I am not in the habit of writing book reviews for this column; the only other one was Aug. 3, 2005, “Schools take heed,” a suggestion that students read “1776” by David McCullough as a lesson in the founding of our great democracy. What changed my mind for another “suggestion” is the continuing squabble in Washington between two warring factions: Democrats and Republicans.
I have found myself continually mystified as to why they can’t agree and move on to resolve issues. What comes to mind is the fact that no one seems to be in control. There was a time, not that long ago, when there was control. The author, Ira Shapiro, presents that picture in his new book, “The Last Great Senate,” in which a great cast of characters in the U.S. Senate are noted: Howard Baker, Ted Kennedy, Bob Dole, Mike Mansfield, Everett Dirksen, Fritz Hollings, Ed Brooke, Birch Bayh, Patrick Moynihan, George McGovern, Abe Ribicoff, Hubert Humphrey, Bill Proxmire, Lowell Weicker, Walter Mondale, Bill Bradley, Nancy Kassebaum, Scoop Jackson, John Chafee, Frank Church, John Glenn, Phil Hart, Dan Inouye, Robert Byrd, Ted Stevens, Jesse Helms, John Danforth, Jake Javitz, William Fulbright, Margaret Chase Smith.
The author makes excellent comparisons with the men and women who met then and today’s crop of also-rans when he states, “It was a different time. Issues were taken on their merits and faced, no matter how tough they were.” There was still a number of legislators in the Senate who had served their country in WWII, among them: Paul Douglas, Bob Dole, who lost the use of one arm in battle, Dan Inouye totally lost an arm and George McGovern, who completed 38 bombing missions over Europe, but never mentioned his service record whole running for re-election to the Senate or for the presidency on two occasions. What brought them together to get a job done? It was the TASK for which they were elected: to accomplish what they said they would do, not just idle rhetoric; so unlike today’s politicians.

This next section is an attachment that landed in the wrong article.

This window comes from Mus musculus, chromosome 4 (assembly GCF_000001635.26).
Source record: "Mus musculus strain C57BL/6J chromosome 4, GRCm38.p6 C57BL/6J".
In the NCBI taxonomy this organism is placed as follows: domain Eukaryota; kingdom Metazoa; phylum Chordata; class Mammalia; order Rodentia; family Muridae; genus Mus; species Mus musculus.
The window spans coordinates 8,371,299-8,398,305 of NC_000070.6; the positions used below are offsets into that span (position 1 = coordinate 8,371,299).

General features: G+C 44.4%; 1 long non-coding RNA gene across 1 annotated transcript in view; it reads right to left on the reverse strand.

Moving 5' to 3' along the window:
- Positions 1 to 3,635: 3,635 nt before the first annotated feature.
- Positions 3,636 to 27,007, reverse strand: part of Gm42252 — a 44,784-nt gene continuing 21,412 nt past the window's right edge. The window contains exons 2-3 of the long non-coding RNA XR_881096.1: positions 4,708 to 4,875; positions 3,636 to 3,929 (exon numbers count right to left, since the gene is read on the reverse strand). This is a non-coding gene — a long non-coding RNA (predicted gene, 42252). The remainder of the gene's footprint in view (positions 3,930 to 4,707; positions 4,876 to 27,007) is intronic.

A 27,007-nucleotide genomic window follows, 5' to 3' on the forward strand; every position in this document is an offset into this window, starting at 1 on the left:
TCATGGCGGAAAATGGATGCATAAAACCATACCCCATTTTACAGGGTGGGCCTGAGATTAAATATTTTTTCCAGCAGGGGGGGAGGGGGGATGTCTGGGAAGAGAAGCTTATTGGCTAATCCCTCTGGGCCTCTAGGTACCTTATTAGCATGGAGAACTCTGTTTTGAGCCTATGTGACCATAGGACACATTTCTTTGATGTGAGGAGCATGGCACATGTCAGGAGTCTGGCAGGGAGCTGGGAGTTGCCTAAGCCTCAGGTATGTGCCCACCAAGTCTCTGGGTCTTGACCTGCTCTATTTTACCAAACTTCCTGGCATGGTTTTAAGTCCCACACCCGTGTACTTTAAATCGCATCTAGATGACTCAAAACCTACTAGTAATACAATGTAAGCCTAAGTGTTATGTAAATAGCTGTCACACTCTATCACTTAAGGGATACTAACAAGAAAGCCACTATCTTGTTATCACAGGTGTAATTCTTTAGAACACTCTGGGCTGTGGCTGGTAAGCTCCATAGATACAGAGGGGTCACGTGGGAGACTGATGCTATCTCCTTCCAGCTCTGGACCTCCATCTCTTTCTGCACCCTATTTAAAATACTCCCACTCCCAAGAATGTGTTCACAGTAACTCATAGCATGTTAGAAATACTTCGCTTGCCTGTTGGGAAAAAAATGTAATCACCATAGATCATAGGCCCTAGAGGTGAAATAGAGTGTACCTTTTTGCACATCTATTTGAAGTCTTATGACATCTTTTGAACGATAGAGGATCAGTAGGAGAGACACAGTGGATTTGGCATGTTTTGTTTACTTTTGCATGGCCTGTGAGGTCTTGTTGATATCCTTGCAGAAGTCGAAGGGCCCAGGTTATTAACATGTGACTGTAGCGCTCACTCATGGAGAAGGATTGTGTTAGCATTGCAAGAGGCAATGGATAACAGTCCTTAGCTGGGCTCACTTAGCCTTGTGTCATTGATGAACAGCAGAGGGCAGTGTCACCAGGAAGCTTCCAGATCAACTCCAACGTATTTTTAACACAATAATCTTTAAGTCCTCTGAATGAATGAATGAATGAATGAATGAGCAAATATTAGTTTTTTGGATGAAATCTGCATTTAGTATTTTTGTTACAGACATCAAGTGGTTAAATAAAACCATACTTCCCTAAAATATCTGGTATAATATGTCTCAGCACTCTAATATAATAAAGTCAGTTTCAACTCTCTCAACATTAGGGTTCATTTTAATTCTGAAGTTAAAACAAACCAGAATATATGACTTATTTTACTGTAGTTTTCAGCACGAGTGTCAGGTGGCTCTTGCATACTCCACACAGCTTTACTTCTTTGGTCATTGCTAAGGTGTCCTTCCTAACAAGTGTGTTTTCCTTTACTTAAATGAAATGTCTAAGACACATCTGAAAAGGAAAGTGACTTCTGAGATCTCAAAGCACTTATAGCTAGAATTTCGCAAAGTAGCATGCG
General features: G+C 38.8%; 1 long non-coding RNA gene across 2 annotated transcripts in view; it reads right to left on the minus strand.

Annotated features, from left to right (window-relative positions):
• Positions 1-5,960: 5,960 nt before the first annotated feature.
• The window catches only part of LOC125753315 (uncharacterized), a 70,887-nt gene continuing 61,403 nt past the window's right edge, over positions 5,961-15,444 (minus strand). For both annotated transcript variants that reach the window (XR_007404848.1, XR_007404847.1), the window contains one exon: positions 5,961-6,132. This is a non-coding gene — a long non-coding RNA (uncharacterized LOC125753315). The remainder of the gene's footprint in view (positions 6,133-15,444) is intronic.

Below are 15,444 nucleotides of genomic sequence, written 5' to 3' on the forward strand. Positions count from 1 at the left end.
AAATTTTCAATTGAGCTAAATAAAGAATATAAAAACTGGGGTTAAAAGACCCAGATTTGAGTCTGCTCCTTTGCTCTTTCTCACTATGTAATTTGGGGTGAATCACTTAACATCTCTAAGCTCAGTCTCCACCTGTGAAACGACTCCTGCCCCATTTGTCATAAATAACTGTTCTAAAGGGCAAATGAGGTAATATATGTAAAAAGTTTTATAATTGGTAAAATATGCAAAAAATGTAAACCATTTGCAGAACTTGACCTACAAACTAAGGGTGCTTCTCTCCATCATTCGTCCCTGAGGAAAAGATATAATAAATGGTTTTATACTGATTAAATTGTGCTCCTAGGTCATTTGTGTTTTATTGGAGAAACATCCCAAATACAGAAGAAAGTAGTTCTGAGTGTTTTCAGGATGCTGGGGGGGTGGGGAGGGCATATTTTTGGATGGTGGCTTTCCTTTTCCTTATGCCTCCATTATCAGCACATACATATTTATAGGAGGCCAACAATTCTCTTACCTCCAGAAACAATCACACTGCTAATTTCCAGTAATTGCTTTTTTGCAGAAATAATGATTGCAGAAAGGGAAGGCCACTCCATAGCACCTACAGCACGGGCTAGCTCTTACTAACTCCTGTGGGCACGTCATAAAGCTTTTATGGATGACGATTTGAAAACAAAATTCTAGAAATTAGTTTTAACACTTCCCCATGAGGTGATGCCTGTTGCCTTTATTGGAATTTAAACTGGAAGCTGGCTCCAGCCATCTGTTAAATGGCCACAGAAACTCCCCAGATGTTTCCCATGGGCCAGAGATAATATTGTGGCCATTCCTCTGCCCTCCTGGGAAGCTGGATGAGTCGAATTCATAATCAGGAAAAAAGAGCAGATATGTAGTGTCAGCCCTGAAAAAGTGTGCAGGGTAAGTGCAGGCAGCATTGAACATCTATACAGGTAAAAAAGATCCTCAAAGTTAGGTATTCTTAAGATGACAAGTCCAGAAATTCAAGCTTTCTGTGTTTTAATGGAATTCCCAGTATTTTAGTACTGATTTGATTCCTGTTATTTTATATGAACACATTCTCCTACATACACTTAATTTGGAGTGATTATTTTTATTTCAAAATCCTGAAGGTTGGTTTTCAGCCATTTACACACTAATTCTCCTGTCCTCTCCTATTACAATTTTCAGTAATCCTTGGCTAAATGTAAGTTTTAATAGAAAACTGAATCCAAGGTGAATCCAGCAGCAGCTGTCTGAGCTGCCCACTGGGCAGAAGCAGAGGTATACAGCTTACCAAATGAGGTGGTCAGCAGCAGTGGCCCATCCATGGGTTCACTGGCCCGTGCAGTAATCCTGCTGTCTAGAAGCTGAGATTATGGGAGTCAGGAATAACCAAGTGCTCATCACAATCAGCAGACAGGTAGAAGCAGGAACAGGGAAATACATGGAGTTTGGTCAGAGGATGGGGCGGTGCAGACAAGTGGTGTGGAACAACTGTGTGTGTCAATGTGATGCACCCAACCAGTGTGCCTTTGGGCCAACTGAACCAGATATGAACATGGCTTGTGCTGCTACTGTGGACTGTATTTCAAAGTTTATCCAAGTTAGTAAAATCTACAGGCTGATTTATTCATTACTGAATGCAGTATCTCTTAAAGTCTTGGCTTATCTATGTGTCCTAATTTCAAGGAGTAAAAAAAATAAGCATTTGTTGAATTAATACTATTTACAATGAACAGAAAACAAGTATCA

Just when did the last great Senate serve, when did it end and why? Its final years were 1976-1980; that was its zenith. The men and women who served had been elected years earlier, but this was their “finest hour.” They showed courage and statesmanship on many occasions. Bob Dole was cantankerous, but totally focused on the TASK. It may seem strange to many today, but Republican Dole and many of his mates would have drinks and dinner with their Democratic opponents; the accomplishment of the TASK wasn’t personal as it is today. For example, Mitch McConnell, the present Senate Minority Leader, has publicly stated his TASK is to make Barack Obama a one-term president.
What did the last greats accomplish in their run-up to 1980? They enabled legislation on civil rights, they brought the nation back from the dark days of Watergate, attacked the premises of the Vietnam War, battled efforts to turn the Supreme Court to the right, conducted an extraordinary investigation into the abuses of the nation’s intelligence agencies, spearheaded new environmental and consumer protection and expanded food stamps and nutritional programs, plus many more activities than any other Senate in history had accomplished.